Investors are continuing to err on the side of caution as they wait for the full ramifications of the SVB collapse to become clear. Our head of markets discusses latest events and the Federal Reserve's next move.
Bank shares globally continued to feel the reverberations from the fallout from the Silicon Valley Bank issue, with general sentiment weakening as a result.
US markets finished mixed to weaker, underpinned by a joint statement from authorities such as the Federal Reserve and the Treasury that SVB Financial Group (NASDAQ:SIVB) depositors could access their money, while a new programme to safeguard deposits would also be created. At the same time, the flight to safety resulted in higher bond prices and therefore lower yields, which lent some support to equities.
Within the equities space, there was also some buying of defensive stocks, while in the technology sector there was further support with the likes of Apple Inc (NASDAQ:AAPL) finishing higher. The fallout from the SVB collapse also led traders to question whether the Federal Reserve would reconsider its current interest rate hiking policy. Whereas the vast majority had been pricing in a further rise of 0.25% at the March meeting, there is now considered to be a 50% chance that the Fed will not raise rates at all.
However, the picture is far from clear and a couple of economic prints over the coming days could further complicate the Fed’s strategy. The imminent consumer price index reading is expected to show a rise of 6% in February, compared to 6.4% in January and 6.5% in December. Along with the retail sales number which is due on Wednesday, the Fed will need to consider the overall picture given both the nature of those two prints alongside the current jitters which SVB has introduced.
In the meantime, the main indices have given up most of the gains made from what had been a strong start to the year. Indeed, in the year to date, the Dow Jones is now down by 4%, the benchmark S&P500 has eked a gain of just 0.4%, while the Nasdaq remains ahead by 6.9%.
Asian markets unsurprisingly followed suit, with particular weakness being extended in banking shares. The sector was hit in both Singapore and Australia, but most markedly in Japan where systemic risk concerns weighed on what had been a relatively outperforming sector of late.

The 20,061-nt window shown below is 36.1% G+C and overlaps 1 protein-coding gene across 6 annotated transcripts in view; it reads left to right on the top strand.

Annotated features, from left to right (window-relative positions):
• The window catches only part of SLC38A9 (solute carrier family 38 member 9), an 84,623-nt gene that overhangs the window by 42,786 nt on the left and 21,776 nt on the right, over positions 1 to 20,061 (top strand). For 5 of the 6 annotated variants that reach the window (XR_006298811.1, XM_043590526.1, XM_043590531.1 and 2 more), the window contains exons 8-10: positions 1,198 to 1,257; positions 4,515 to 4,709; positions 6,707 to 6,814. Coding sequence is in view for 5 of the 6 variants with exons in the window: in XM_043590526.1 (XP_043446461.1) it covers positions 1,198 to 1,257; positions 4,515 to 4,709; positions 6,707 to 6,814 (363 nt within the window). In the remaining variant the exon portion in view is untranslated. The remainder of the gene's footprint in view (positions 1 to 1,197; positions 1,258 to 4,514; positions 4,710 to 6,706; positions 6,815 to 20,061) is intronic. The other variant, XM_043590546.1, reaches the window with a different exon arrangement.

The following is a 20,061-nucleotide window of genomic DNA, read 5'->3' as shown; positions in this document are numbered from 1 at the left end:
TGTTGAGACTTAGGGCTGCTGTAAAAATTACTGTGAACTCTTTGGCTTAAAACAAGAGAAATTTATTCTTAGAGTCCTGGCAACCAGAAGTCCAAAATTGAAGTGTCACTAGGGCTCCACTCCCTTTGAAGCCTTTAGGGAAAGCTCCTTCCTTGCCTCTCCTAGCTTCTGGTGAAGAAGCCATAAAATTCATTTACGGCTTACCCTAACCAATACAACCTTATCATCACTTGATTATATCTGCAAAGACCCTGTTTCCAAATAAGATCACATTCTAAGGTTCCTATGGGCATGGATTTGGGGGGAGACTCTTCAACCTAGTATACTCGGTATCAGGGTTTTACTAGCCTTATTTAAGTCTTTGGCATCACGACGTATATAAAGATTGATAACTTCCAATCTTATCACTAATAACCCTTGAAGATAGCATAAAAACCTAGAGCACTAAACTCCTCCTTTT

- Must read: market reaction as HSBC rescues Silicon Valley Bank's UK arm
- The simple maths that can make you an ISA millionaire
- ‘High risk? I don’t see it that way’: the investment secrets of an ISA millionaire
- 2023 Investment Outlook: stock tips, forecasts, predictions and tax changes
UK markets also drifted in early trade, with banking shares continuing to slide, albeit at a slower pace. The declining sentiment has been enough to wipe out gains for the FTSE250, which is now broadly unchanged in the year to date, although the FTSE100 remains up by a modest 1.2%.
While it will take some days for the full ramifications to become clear, investors are once bitten, twice shy after the events of the Global Financial Crisis, when the full extent of the inter-connectedness of the banking world took some time to unravel into a generational shock. There is little to suggest a repeat at present, but in light of the investing backdrop and the possibility of other pressure points which are yet to emerge, investors are currently choosing to err on the side of caution.
These articles are provided for information purposes only. Occasionally, an opinion about whether to buy or sell a specific investment may be provided by third parties. The content is not intended to be a personal recommendation to buy or sell any financial instrument or product, or to adopt any investment strategy as it is not provided based on an assessment of your investing knowledge and experience, your financial situation or your investment objectives. The value of your investments, and the income derived from them, may go down as well as up. You may not get back all the money that you invest. The investments referred to in this article may not be suitable for all investors, and if in doubt, an investor should seek advice from a qualified investment adviser.
Full performance can be found on the company or index summary page on the interactive investor website. Simply click on the company's or index name highlighted in the article.